'Worst fears are coming true': Lethbridge mayor says EMS dispatch consolidation puts health and safety at risk
The mayors of four Alberta cities are calling for a third-party review, and pause on EMS dispatch consolidation, after service was disrupted for a lengthy period due to a technology failure.
LETHBRIDGE -- Lethbridge Mayor Chris Spearman joined the mayors of three other Alberta municipalities in calling for a third-party review, and pause on EMS dispatch consolidation after service was disrupted for a lengthy period due to a technology failure last week.
In a letter to Premier Jason Kenney and Health Minister Tyler Shandro, the mayors outlined a list of what they call "ambulance dispatch consolidation failures” that have occurred since the province began the transition Jan. 12.
Among the issues raised was a technical outage at the AHS South Communication Centre on Jan. 26 between 10:30 p.m. and 11:42 p.m.
According to Red Deer Mayor Tara Veer, the outage resulted in AHS EMS dispatching ambulances manually, and that AHS dispatchers didn’t have access to mobile data terminals, GPS tracking of ambulances or the ability to access ambulance mobile phone numbers.
The Computer Aided Dispatch (CAD) that acts as an interface between AHS and fire dispatch was also unavailable.
“AHS did not notify our emergency dispatchers at the time of the outage,” said Veer. “Nor has AHS provided any updates for clarification on the outage.”
Spearman said the City of Lethbridge was aware of two very serious incidents that occurred when the system was out. In one of those, a local fire dispatcher monitoring the system caught a delay in an ambulance being dispatched for a chest pain call, and was able to send a fire resource instead.
The city said the result was only a momentary delay in response, while the AHS system would have caused a significant delay of more than 30 minutes.
“So we are very concerned about the delayed response that resulted from that, as well as the lack of communication," said Spearman.
Spearman says the real problem is that the city is not seeing any willingness from AHS to try and resolve the problems.
“We keep supplying information to them, and never get a response back.”
For the system to succeed, Spearman says there needs to be a commitment to work together to provide the very best service possible.
Don Scott, mayor of the Regional Municipality of Wood Buffalo, stated since the transition their emergency services, staff has to directly intervene in approximately 20 per cent of the medical calls to prevent AHS-caused delays or negative outcomes.
“I consider this to be a massive failure,” said Scott, in joining the call for a third party review into the dispatch consolidation.
AHS calls claims "inaccurate"
AHS said it was aware of the “inaccurate claims” regarding consolidation, and added there was no evidence to suggest consolidation of dispatch service has led to any delays or inappropriate responses in any of the communities where the transition has occurred.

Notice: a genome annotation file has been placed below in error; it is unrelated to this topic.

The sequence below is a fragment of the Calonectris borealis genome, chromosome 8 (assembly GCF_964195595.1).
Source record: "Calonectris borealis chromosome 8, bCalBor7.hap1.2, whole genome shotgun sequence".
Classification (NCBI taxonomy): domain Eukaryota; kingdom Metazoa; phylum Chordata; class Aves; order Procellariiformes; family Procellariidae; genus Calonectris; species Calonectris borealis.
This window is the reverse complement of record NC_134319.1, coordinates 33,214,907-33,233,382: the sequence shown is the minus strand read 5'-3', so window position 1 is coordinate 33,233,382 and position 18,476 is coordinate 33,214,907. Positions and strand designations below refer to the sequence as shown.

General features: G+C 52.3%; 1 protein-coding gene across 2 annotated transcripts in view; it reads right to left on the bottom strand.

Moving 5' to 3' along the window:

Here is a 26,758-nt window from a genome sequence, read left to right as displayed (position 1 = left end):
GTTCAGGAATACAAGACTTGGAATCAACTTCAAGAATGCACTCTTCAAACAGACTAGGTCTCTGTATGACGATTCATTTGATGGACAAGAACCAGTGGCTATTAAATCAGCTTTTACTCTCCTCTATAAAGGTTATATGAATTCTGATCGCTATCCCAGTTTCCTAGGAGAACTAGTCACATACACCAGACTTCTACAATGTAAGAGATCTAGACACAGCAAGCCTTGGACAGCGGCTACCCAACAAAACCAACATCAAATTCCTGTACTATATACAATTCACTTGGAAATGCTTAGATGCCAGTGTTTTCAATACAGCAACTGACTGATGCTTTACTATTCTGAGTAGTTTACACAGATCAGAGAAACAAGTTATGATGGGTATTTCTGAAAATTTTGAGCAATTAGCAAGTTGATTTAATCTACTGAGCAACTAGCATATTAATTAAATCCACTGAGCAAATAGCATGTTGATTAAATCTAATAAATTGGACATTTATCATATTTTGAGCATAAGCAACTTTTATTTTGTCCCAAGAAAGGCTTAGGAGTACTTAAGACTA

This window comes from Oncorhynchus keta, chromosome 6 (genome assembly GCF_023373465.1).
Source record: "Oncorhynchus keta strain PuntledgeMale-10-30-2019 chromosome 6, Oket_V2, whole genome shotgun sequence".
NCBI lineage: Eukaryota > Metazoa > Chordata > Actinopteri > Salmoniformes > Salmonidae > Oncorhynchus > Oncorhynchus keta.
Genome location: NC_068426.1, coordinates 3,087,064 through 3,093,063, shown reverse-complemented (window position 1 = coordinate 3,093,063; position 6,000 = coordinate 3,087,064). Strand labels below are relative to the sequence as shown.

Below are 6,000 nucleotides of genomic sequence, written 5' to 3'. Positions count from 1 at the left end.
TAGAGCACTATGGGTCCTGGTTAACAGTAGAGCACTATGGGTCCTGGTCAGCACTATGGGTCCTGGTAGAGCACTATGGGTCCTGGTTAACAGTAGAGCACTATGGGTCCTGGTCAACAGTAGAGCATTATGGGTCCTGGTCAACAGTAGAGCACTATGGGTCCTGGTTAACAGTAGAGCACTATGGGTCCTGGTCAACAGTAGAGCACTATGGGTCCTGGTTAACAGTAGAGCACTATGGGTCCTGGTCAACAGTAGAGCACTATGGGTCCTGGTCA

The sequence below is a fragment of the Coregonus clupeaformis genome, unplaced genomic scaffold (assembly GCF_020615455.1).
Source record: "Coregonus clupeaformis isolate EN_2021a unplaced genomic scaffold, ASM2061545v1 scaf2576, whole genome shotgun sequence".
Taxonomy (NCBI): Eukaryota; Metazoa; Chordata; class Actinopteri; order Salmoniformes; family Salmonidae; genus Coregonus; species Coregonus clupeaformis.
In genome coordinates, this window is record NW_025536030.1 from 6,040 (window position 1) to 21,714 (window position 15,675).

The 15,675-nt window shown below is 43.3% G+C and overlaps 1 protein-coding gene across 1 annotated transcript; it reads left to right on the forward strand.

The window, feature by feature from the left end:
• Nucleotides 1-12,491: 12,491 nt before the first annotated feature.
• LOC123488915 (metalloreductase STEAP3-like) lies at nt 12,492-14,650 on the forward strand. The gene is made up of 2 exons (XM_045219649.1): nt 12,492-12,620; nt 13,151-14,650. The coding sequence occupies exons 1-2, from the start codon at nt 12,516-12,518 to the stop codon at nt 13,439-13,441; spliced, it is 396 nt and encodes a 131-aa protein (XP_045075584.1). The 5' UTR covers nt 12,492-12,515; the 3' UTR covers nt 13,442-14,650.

“I find it extremely disappointing that people would claim we are doing something that is not in the best interest of our patients or Albertans we serve,” said Darren Sandbeck, the chief paramedic and senior provincial director of AHS EMS.
“Dispatch consolidation has not resulted in any adverse events, response delays or negative outcomes.”
Sandbeck says he couldn’t speak to some of the specific incidents outlined by the mayors because AHS hasn’t had an opportunity to look into any of the details.
Sandbeck maintained the Jan. 26 outage last 42 minutes and was completely unrelated to consolidation of dispatch services.
“It is wildly inaccurate to list the outage to consolidation," he said.
Sandbeck contends during the outage EMS initiated downtime procedures, to ensure all calls were responded to in a timely manner.
He said only two call were delayed, and both were non-emergency calls, which had no impact on patient care.
Sandbeck did not answer questions about why local dispatchers were not told about the outage at the time it occurred so they could respond appropriately.
“To say there has been no degradation of service is completely false,” said Spearman.
He said the city understands there will be technical failures, but the lack of communication back to municipalities when they occur is putting health and safety of residents across Alberta at risk.
“Our concerns have fallen on deaf ears.”
Lethbridge mayor seeks public support
Spearman says the province is clearly not interested in listening to municipal leaders, but is urging concerned Albertans to write their local MLA, as well as Shandro and Kenney.
“Lives are at risk, and we need to pause this transition now," he said.
Spearman says an independent investigation needs to be done into how the system is going to operate moving forward.